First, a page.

Ever since its premiere at last year’s Sundance Film Festival, Call Me By Your Name has captured the hearts of audience members and garnered rave reviews from critics at every film festival it’s played. Luca Guadagnino (A Bigger Splash, I Am Love) has managed to encapsulate the epic highs and soul-crushing lows of first love, working with a poetic script by fellow filmmaker James Ivory (The Remains of the Day, Howards End), adapted from André Aciman’s bestselling tome.
While promoting the film at this year’s Toronto International Film Festival, Guadagnino spoke to a roundtable of elite journalists about working with Ivory, his cinematic influences and gave us a preview of his upcoming remake of Suspiria, starring his A Bigger Splash leading ladies, Tilda Swinton and Dakota Johnson.
The following is a condensed and edited version of that
How did you first get involved with this beautiful film?
Luca Guadagnino: I was given the book by Peter Spears, one of the producers of the film, in 2008, when they were trying to make it with a different director and with a different script. I loved the book. Eight years later I found myself filming it. I have other books that I want to film too. One book that I’ve always dreamed of adapting since I was 12 is Thomas Mann’s Buddenbrooks. I’m revisiting that book constantly. Another book that I really want to make, and there was a moment where it came close, is James Ellroy’s The Big Nowhere, which is amazing.
With James Ivory having adapted the book, what was your experience collaborating with a fellow director on the project?
LG: Well Ivory and I were friends. We met in 2004 in Rome when he was doing The White Countess and we became fast friends. With this project, he was also working as a producer, like me, and at the time we were trying to see who we’d work best with and then decided to just work on the script together. And that didn’t feel like an assignment, it felt like a pleasure with his company. I spend a lot of time with people that I work with, they’re my friends. I have a friend who’s a makeup artist and a friend who’s a director of photography, and we always say that we can make a movie together. With Ivory we were two directors and writers who liked working together and it felt like the perfect opportunity.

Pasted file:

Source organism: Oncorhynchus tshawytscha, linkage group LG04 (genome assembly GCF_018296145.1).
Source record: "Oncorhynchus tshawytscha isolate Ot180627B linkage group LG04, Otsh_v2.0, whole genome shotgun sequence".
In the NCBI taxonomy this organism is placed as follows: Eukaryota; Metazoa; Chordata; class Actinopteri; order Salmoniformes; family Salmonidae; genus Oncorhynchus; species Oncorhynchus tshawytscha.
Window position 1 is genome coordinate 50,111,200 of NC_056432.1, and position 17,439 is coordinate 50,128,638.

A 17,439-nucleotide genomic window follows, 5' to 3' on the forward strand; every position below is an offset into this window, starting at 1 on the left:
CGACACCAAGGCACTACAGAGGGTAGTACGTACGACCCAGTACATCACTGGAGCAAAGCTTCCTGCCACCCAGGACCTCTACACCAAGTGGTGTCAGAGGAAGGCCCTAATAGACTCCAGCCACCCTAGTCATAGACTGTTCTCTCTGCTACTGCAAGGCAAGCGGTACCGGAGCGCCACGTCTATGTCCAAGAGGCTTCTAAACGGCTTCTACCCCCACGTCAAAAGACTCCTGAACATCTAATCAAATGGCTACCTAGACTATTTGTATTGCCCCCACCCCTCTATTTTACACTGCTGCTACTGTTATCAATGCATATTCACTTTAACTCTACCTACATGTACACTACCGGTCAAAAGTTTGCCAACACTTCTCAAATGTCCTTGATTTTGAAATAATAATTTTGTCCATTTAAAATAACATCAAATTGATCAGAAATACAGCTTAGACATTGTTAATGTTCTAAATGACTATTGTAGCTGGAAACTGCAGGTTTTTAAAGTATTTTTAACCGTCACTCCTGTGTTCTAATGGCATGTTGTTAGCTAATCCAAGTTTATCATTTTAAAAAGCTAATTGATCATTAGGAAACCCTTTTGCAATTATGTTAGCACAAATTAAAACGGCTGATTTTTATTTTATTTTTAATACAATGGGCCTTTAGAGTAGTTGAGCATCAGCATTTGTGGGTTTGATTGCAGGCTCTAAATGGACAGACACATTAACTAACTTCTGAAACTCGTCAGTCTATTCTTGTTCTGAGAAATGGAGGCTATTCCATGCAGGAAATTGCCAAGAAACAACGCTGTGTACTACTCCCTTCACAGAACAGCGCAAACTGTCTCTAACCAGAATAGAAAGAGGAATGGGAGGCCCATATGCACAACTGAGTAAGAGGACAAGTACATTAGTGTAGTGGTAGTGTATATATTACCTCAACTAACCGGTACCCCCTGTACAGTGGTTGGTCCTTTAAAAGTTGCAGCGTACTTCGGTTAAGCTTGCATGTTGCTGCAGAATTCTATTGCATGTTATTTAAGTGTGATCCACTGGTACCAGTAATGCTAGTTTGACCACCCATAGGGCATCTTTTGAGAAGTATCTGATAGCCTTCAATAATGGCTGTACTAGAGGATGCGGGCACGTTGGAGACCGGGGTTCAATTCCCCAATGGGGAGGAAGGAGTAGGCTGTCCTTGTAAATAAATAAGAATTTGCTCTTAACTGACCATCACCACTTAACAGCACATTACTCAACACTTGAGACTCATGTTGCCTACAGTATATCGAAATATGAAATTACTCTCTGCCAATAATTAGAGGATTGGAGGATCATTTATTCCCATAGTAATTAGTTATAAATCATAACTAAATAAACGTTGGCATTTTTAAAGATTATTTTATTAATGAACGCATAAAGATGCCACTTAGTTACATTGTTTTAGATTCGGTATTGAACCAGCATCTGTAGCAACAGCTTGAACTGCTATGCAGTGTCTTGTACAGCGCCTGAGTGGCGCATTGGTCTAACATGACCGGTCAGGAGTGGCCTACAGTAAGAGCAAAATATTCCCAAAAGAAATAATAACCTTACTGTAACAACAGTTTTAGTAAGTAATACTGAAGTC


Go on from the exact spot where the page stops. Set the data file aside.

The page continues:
In terms of the casting, how did you know that Armie Hammer was right for the part of Oliver?
LG: Well he’s such a nuanced performer. If you look at him in J. Edgar or The Lone Ranger, there’s something there in his performance that’s contagious. Initially he wasn’t sure he could capture the depth of the role, because he’s such a humble guy. He’s the kind of person who, if you tell him that he’s extraordinary, he’ll walk away because he’s so humble.
Was there any improvisation on set?
LG: It was a constant dance between staging and just letting go and letting it breathe. I wouldn’t call it improvisation, I would call it making them free, which is a big difference.
I read that Timothée and Armie didn’t meet until one week prior to shooting began. Were you concerned that perhaps the chemistry wouldn’t be there on screen with such a small window of preparation time?
LG: No. Not at all. I had met both of them and as a director I’m a psychoanalyst in a way. I still believe in psychoanalysis even though it’s very neglected these days. *laughs*
Your work is clearly influenced by Italian cinema. What are some of your other influences?
LG: I am heavily informed by cinema but I think my aesthetic sense comes from paintings. This happens to be a story set in Italy but my next movie is set in Germany in 1977. It’s a horror movie, it’s set in the winter… *grinning* Suspiria.
Amongst other things, you’re becoming to be known for your iconic dance scenes, namely in A Bigger Splash and now in Call Me By Your Name.
LG: And wait until you see the dance in Suspiria! *winks*
Call Me By Your Name is now playing in Toronto and Vancouver and will open on December 22nd in Montreal and Ottawa, and then January 12th in Halifax, Winnipeg, Calgary and Edmonton.